Purpose of review
Microcirculatory shock is a condition defined by the presence of tissue hypoperfusion despite the normalization of systemic and regional blood flow. In this article, we discuss the characteristics of the microcirculation in septic shock, the main form of microcirculatory shock, along with its interaction with systemic hemodynamics, and the response to different therapies.
In septic shock, microcirculatory abnormalities are common, and more severe in nonsurvivors. In addition, the microcirculation shows a behavior that is frequently dissociated from that of systemic hemodynamics. Therefore, microcirculatory alterations may persist despite correction of systemic hemodynamic variables. Sublingual and intestinal microcirculation might also display divergent behaviors. Moreover, microvascular alterations may improve in response to hemodynamic resuscitation, but the response might depend on the underlying microcirculatory alterations. Particularly, the response to fluids seems to be related to both its basal state and the magnitude of the increase in cardiac output.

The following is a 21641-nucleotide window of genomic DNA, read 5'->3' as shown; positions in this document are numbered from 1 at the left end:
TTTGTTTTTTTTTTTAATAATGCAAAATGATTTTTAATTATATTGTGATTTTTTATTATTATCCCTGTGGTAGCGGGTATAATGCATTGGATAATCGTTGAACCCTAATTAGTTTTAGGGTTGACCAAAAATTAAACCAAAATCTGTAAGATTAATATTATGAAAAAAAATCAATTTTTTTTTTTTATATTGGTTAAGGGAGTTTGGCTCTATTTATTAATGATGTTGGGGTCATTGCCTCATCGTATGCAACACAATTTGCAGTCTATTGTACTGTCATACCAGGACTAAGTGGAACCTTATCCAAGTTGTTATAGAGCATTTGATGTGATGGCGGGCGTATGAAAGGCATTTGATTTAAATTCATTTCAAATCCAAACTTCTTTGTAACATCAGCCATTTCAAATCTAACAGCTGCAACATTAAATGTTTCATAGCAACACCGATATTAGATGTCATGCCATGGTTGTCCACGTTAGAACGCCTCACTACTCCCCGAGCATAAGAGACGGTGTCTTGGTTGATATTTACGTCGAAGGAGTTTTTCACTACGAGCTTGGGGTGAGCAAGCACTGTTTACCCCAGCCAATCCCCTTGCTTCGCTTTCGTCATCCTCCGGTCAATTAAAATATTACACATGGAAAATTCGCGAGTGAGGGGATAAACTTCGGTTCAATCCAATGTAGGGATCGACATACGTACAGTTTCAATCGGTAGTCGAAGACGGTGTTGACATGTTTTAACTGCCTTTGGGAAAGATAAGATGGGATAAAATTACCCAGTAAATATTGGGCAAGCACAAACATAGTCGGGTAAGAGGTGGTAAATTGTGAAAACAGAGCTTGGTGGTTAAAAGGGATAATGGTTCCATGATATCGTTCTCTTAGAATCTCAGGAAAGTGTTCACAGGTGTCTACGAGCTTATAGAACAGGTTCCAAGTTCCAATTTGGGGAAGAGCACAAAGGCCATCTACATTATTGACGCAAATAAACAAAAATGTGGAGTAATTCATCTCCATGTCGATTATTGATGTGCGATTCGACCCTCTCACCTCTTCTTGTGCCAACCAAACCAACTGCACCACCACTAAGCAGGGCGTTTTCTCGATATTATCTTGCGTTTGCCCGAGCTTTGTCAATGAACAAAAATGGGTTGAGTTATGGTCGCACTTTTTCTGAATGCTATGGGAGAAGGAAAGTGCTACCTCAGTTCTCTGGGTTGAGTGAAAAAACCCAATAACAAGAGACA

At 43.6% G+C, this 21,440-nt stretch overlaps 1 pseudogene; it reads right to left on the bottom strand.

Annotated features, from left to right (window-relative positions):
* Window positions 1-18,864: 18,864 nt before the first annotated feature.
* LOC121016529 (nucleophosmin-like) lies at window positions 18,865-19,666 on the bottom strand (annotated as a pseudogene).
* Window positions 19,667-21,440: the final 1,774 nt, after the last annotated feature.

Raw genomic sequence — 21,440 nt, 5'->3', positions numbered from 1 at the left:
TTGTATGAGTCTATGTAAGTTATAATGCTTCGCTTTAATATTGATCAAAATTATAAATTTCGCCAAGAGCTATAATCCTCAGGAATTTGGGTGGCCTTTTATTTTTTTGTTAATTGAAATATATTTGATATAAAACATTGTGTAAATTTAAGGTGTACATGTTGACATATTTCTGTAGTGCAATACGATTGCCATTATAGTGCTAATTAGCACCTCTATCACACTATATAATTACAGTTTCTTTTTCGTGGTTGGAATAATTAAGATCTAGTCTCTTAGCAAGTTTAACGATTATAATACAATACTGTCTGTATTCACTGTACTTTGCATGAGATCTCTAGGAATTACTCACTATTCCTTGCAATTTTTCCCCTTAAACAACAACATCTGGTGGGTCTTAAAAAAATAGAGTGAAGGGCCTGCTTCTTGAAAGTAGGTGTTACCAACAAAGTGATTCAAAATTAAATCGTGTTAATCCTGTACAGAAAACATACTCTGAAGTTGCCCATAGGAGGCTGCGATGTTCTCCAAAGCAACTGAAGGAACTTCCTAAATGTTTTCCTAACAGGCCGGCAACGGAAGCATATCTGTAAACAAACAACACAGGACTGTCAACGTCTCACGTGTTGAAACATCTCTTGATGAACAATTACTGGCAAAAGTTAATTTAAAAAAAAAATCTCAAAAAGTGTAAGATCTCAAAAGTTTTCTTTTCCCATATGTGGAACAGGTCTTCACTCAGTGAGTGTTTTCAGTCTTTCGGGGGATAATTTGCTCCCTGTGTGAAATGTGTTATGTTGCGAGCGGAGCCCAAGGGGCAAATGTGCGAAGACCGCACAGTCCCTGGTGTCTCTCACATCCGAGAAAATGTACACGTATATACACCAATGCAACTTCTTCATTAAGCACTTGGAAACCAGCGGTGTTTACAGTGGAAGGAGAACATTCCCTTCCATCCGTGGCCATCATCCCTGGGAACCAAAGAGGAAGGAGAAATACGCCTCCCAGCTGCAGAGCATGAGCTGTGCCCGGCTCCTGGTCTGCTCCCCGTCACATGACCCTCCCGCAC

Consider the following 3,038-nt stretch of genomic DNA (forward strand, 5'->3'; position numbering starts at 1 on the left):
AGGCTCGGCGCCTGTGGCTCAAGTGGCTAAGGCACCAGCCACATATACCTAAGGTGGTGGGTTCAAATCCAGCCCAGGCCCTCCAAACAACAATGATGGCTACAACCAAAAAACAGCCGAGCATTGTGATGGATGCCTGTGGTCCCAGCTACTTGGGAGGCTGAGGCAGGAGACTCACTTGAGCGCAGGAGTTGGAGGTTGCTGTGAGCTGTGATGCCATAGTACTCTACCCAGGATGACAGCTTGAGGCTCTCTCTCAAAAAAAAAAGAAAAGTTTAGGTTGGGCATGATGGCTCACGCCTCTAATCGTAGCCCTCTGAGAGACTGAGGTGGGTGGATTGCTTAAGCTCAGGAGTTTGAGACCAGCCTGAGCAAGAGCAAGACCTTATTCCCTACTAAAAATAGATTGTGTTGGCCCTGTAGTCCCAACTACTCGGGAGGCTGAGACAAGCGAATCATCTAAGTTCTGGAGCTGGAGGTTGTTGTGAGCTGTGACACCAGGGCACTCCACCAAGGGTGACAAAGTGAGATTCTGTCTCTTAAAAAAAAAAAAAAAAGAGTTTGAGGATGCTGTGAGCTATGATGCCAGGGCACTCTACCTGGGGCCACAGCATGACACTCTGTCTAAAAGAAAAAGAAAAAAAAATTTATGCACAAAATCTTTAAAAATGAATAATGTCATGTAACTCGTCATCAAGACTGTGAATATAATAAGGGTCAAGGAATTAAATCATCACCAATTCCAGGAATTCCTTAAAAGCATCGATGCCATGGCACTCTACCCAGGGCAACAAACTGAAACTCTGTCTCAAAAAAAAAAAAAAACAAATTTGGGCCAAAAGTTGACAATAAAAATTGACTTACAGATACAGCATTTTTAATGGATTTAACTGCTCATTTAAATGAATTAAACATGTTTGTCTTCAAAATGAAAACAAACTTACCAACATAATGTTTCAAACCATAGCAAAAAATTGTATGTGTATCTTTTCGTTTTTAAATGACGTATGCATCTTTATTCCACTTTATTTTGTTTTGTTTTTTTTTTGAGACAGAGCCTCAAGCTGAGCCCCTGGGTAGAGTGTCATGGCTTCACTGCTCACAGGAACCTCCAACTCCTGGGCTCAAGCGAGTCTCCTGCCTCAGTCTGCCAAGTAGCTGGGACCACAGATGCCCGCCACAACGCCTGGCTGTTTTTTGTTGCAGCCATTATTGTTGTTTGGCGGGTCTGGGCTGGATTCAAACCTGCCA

The optimal treatment of microcirculatory shock might require monitoring and therapeutic goals targeted on the microcirculation, more than in systemic variables. The clinical benefits of this approach should be demonstrated in clinical trials.